Shared universes are all the rage in entertainment mediums these days. From movies to TV shows, companies want their characters to co-exist in the same world, allowing them to interact and weave interconnecting stories throughout their narrative. Video game developers are slowly beginning to follow suit. Whether explicitly confirmed or not, games in the past few years have been linked to others in their franchises, and enable characters to cross over in some incidences.
For Supermassive Games, the developer behind survival horror game Until Dawn, the lure of creating a shared universe was one they couldn’t resist, with one notable exception.
“The advantage of going to completely standalone games is that it allows us to create completely different narratives from scratch every time,” game director and CEO Tom Heaton told me at EGX 2018. “It gives us a lot more freedom to explore different narratives and characters, but presented in the same ‘house style.’ It’s a bit more like, say a TV show like Black Mirror, where you get a unifying presentation and a set theme, but they’re all separate.”
Supermassive’s shared universe is known as The Dark Pictures Anthology, a series of standalone horror games, which will begin with the franchise’s first title, called Man of Medan, in Q1 2019. With the development team at Supermassive being huge horror film buffs, it seemed like a logical step for Heaton and his co-workers to continue to tread down a path they know so well.
“I think we always knew we were going to do more horror. We love it in the studio and a lot of people within our studio are horror buffs,” he explained. “We are aware that a lot of horror comes in sub-genres. You never go to a straight horror movie; you always see a slasher movie, a weird Japanese movie, or something else. So we knew it worked in some genres, and we wanted to work out how we service that really. The anthology did that for us.”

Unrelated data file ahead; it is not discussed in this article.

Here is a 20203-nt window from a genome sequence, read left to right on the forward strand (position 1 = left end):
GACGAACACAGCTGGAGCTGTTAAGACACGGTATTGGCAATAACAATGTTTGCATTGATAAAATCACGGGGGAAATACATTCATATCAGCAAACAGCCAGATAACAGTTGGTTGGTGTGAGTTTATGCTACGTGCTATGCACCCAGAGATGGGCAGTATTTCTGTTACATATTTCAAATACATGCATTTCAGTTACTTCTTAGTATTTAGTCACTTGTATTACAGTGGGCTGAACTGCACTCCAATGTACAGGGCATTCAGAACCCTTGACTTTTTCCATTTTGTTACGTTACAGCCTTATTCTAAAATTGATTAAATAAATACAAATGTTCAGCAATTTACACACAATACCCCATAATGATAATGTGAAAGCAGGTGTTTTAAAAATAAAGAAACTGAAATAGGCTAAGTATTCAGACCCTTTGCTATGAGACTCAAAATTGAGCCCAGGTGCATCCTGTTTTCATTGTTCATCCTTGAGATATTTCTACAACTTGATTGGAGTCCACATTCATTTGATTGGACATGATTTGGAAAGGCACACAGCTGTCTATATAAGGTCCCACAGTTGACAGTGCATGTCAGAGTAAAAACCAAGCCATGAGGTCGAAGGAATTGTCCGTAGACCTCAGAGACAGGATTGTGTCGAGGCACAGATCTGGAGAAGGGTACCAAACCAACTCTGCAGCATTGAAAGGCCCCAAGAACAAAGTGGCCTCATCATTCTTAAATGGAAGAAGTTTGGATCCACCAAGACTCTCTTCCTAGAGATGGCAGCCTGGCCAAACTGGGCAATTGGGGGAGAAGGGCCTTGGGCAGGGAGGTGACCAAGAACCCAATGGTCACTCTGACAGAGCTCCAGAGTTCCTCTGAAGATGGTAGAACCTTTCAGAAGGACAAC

Key to the team’s decision to forego a shared universe vibe was their desire to allow players to experience their own version of events. Like Until Dawn, Man of Medan will allow players to kill every cast member off, keep them all alive, or see some perish based on a silly mistake that they make. Seeing Man of Medan’s characters crossing over into future Dark Pictures Anthology titles would certainly remove the uniqueness of each person’s playthrough, and cause problems with what would be seen as canon for the Dark Pictures Anthology’s overarching universe.
“That’s a consideration (we had to take into account),” Heaton admitted. “In this game, every one of the playable characters can live and all of them can die, and I think we can’t do that in one game and then pick them up in another and say ‘they are alive.’ That wouldn’t be possible.”
Man of Medan’s premise sees four young Americans voyage to a World War II wreck in the South Pacific, alongside their skipper Fliss, in search of sunken treasure and the memory of a lifetime. Things inevitably don’t go to plan, and the quintet find themselves fighting for their lives on a ship with a paranormal presence. Setting Man of Medan onboard a haunted vessel—one which took inspiration from legendary ghost ship the SS Ourang Medan—allowed the team to play with tighter environments, and build up the tension among its playtesters and those who buy the game.